Date of this Version
Surveillance of Nesting Birds, Studies In Avian Biology, No.43 pp. 135-148.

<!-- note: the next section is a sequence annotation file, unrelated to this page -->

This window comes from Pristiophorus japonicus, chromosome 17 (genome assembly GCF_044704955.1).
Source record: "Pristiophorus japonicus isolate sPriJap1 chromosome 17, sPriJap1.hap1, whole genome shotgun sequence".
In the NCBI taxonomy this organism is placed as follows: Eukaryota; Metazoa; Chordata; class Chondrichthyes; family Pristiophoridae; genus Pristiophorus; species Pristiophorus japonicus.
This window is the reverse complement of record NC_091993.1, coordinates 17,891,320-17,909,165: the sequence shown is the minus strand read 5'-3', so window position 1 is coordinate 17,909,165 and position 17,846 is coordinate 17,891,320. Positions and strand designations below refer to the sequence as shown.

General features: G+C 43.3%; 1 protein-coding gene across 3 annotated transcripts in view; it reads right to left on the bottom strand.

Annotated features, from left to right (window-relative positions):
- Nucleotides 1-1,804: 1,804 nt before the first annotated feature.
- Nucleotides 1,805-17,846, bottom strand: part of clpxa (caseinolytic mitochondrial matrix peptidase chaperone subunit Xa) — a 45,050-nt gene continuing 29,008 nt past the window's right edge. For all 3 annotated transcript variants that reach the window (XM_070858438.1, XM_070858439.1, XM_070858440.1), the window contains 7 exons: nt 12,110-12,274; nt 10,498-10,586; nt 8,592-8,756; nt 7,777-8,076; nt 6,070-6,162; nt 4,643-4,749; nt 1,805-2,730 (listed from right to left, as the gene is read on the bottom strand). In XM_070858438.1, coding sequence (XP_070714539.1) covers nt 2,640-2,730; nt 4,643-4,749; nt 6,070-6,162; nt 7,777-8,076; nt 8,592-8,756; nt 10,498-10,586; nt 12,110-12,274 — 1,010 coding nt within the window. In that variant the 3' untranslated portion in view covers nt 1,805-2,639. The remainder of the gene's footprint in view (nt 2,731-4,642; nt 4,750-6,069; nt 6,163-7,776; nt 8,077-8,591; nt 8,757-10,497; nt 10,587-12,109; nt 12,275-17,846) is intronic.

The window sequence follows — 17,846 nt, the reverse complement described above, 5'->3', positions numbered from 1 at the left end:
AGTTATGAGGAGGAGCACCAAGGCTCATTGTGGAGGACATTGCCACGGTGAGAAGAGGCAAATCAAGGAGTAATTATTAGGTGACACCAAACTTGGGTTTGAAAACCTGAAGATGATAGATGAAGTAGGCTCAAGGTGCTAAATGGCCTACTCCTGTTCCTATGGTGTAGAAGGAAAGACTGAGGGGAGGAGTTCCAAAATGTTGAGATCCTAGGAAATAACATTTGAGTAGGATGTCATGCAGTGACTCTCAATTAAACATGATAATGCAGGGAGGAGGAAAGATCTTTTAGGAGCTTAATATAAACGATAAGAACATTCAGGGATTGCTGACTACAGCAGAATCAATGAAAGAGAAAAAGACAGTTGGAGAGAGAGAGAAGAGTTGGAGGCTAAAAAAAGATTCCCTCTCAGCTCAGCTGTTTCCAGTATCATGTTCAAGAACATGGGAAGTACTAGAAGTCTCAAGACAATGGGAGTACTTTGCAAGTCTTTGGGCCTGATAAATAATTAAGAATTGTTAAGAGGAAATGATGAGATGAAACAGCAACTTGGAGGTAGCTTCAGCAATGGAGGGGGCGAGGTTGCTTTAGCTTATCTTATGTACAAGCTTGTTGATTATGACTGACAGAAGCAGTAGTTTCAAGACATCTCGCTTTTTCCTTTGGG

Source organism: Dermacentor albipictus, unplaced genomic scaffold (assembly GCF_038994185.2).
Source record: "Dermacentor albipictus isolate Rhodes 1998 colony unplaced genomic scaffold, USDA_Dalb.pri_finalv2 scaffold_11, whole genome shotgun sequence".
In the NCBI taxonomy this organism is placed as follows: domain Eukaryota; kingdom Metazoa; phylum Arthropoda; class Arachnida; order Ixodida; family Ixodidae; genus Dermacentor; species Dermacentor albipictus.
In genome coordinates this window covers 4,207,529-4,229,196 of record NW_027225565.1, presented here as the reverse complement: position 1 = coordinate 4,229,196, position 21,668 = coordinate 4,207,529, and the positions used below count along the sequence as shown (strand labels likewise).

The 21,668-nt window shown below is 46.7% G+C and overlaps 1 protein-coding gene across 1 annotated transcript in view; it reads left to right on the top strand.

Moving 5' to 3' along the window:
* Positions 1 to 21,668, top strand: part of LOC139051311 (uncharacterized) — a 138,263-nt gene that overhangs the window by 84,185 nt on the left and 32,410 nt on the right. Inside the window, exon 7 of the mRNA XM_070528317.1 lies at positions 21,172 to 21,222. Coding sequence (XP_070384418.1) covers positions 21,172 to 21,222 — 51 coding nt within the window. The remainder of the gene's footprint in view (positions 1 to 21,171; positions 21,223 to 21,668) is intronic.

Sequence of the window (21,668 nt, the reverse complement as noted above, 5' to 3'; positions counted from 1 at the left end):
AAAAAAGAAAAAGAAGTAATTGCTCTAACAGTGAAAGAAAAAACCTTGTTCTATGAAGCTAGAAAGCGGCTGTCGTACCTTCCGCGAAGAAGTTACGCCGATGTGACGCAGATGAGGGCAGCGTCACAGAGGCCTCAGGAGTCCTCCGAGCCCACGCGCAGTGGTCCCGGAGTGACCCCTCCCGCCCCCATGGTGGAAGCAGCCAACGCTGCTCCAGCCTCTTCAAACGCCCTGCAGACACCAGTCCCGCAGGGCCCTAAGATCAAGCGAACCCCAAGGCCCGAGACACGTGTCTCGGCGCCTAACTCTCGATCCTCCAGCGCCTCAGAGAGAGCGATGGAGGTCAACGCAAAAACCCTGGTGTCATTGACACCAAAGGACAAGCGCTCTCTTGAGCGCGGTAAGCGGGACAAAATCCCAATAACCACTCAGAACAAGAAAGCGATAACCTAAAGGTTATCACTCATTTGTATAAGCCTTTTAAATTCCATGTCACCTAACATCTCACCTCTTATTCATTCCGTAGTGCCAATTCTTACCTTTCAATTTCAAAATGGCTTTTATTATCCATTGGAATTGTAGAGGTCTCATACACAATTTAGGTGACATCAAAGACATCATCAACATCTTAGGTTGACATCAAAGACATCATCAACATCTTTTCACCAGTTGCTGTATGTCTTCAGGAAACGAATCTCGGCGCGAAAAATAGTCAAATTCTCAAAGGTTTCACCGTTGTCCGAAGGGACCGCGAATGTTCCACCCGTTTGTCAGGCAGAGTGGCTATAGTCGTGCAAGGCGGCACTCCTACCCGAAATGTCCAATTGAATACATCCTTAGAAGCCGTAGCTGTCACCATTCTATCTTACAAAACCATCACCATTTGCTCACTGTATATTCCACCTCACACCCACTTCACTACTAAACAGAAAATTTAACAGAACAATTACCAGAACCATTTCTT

Knowledge of dominant predators is necessary to identify predation patterns and mitigate losses to nest predation, especially for endangered songbirds. We monitored songbird nests with time lapse infrared video cameras at Fort Hood Military Reservation, Texas, from 1997 to 2002 and 2005, and in Austin, Texas, during 2005, 2006, 2008, and 2009. Predation was the most common source of nest failure. We identified 13 species of predators during 126 predation events. Snakes were the most frequent nest predator group (n = 48), followed by birds (n = 25), fire ants (n = 22), cowbirds (n = 15), and mammals (n = 14). We evaluated models predicting probability of predation by five predator groups that represented two groups of hypotheses: temporal and nest activity factors, and habitat and landscape factors. Snake and fire ant predation primarily occurred at night, whereas bird predation occurred during the day. Mammal predation occurred during both day and night. Predicted nest predation by birds, cowbirds, and mammals decreased throughout the breeding season, but predation by fire ants and snakes increased. Predation was highest on older nestlings (>6 days old) by all predator groups except fire ants, which depredated young nestlings more. The percent urban land class in the landscape and nest height affected predator groups at shrub and canopy nests differently. Bird and snake predation increased for canopy nesters with increasing urbanization and nest height. Cowbird predation increased for shrub nesters with increasing urbanization and nest height, and increased with greater percent of open land use in the landscape for both guilds. We found no good predictor of mammal predation, likely because small and meso-mammals were lumped. We suggest future investigations of nest predation either identify predators, or at least consider who the likely predators are, and consider predator-specific hypotheses.